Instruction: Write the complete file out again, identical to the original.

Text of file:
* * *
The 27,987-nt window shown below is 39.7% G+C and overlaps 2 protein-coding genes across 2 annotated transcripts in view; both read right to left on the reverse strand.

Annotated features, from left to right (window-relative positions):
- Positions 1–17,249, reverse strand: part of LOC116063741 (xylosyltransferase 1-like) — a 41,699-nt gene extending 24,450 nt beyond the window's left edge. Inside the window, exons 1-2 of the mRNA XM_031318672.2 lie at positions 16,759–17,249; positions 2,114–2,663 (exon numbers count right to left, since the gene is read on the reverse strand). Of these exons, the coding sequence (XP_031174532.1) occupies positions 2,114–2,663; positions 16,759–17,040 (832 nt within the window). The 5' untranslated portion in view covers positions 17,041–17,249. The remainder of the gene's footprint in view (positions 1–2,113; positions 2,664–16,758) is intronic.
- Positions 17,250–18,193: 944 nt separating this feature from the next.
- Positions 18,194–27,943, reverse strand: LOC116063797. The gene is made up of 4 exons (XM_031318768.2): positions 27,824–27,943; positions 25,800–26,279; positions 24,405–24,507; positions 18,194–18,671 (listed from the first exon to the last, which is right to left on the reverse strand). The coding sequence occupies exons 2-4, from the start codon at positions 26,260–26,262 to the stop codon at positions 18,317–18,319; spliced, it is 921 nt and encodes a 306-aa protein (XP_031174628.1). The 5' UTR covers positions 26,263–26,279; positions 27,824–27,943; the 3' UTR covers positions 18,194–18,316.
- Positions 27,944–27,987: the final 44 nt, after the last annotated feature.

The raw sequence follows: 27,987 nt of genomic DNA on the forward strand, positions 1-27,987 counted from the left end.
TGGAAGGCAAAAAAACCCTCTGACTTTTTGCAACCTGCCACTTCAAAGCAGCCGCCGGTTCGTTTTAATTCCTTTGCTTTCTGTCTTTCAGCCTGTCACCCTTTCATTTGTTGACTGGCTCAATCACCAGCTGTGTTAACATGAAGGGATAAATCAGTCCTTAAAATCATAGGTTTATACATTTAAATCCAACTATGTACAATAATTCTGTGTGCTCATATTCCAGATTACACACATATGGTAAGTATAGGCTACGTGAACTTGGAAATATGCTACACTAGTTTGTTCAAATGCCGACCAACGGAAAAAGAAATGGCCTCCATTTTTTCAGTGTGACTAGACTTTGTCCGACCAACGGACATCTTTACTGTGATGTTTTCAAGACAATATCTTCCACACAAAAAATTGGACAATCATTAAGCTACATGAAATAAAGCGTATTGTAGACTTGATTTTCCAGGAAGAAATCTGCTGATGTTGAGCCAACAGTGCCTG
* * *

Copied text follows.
The 27,987-nt window shown below is 39.7% G+C and overlaps 2 protein-coding genes across 2 annotated transcripts in view; both read right to left on the reverse strand.

Annotated features, from left to right (window-relative positions):
- Positions 1–17,249, reverse strand: part of LOC116063741 (xylosyltransferase 1-like) — a 41,699-nt gene extending 24,450 nt beyond the window's left edge. Inside the window, exons 1-2 of the mRNA XM_031318672.2 lie at positions 16,759–17,249; positions 2,114–2,663 (exon numbers count right to left, since the gene is read on the reverse strand). Of these exons, the coding sequence (XP_031174532.1) occupies positions 2,114–2,663; positions 16,759–17,040 (832 nt within the window). The 5' untranslated portion in view covers positions 17,041–17,249. The remainder of the gene's footprint in view (positions 1–2,113; positions 2,664–16,758) is intronic.
- Positions 17,250–18,193: 944 nt separating this feature from the next.
- Positions 18,194–27,943, reverse strand: LOC116063797. The gene is made up of 4 exons (XM_031318768.2): positions 27,824–27,943; positions 25,800–26,279; positions 24,405–24,507; positions 18,194–18,671 (listed from the first exon to the last, which is right to left on the reverse strand). The coding sequence occupies exons 2-4, from the start codon at positions 26,260–26,262 to the stop codon at positions 18,317–18,319; spliced, it is 921 nt and encodes a 306-aa protein (XP_031174628.1). The 5' UTR covers positions 26,263–26,279; positions 27,824–27,943; the 3' UTR covers positions 18,194–18,316.
- Positions 27,944–27,987: the final 44 nt, after the last annotated feature.

The raw sequence follows: 27,987 nt of genomic DNA on the forward strand, positions 1-27,987 counted from the left end.
TGGAAGGCAAAAAAACCCTCTGACTTTTTGCAACCTGCCACTTCAAAGCAGCCGCCGGTTCGTTTTAATTCCTTTGCTTTCTGTCTTTCAGCCTGTCACCCTTTCATTTGTTGACTGGCTCAATCACCAGCTGTGTTAACATGAAGGGATAAATCAGTCCTTAAAATCATAGGTTTATACATTTAAATCCAACTATGTACAATAATTCTGTGTGCTCATATTCCAGATTACACACATATGGTAAGTATAGGCTACGTGAACTTGGAAATATGCTACACTAGTTTGTTCAAATGCCGACCAACGGAAAAAGAAATGGCCTCCATTTTTTCAGTGTGACTAGACTTTGTCCGACCAACGGACATCTTTACTGTGATGTTTTCAAGACAATATCTTCCACACAAAAAATTGGACAATCATTAAGCTACATGAAATAAAGCGTATTGTAGACTTGATTTTCCAGGAAGAAATCTGCTGATGTTGAGCCAACAGTGCCTG